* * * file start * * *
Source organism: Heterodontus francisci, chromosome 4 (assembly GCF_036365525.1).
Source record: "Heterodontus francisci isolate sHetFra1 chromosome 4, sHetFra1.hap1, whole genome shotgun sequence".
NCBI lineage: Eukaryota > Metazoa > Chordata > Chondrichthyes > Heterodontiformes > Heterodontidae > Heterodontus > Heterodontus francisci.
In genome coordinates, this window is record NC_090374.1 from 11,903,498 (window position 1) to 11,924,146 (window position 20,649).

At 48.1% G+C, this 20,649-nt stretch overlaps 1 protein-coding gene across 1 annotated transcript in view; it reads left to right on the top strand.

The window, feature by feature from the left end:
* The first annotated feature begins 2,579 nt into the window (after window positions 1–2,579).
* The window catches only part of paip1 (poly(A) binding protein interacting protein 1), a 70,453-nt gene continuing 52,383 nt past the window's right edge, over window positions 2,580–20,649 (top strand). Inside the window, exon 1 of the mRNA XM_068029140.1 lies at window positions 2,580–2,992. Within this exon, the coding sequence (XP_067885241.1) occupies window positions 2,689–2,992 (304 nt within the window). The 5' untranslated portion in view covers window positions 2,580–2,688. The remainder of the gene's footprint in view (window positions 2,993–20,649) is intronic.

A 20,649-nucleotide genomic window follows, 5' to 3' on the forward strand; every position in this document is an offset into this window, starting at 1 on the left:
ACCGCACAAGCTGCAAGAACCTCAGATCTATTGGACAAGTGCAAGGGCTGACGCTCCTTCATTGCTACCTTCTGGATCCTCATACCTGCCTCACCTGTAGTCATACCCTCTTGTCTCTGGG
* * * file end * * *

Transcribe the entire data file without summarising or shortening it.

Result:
Source organism: Heterodontus francisci, chromosome 4 (assembly GCF_036365525.1).
Source record: "Heterodontus francisci isolate sHetFra1 chromosome 4, sHetFra1.hap1, whole genome shotgun sequence".
NCBI lineage: Eukaryota > Metazoa > Chordata > Chondrichthyes > Heterodontiformes > Heterodontidae > Heterodontus > Heterodontus francisci.
In genome coordinates, this window is record NC_090374.1 from 11,903,498 (window position 1) to 11,924,146 (window position 20,649).

At 48.1% G+C, this 20,649-nt stretch overlaps 1 protein-coding gene across 1 annotated transcript in view; it reads left to right on the top strand.

The window, feature by feature from the left end:
* The first annotated feature begins 2,579 nt into the window (after window positions 1–2,579).
* The window catches only part of paip1 (poly(A) binding protein interacting protein 1), a 70,453-nt gene continuing 52,383 nt past the window's right edge, over window positions 2,580–20,649 (top strand). Inside the window, exon 1 of the mRNA XM_068029140.1 lies at window positions 2,580–2,992. Within this exon, the coding sequence (XP_067885241.1) occupies window positions 2,689–2,992 (304 nt within the window). The 5' untranslated portion in view covers window positions 2,580–2,688. The remainder of the gene's footprint in view (window positions 2,993–20,649) is intronic.

A 20,649-nucleotide genomic window follows, 5' to 3' on the forward strand; every position in this document is an offset into this window, starting at 1 on the left:
ACCGCACAAGCTGCAAGAACCTCAGATCTATTGGACAAGTGCAAGGGCTGACGCTCCTTCATTGCTACCTTCTGGATCCTCATACCTGCCTCACCTGTAGTCATACCCTCTTGTCTCTGGG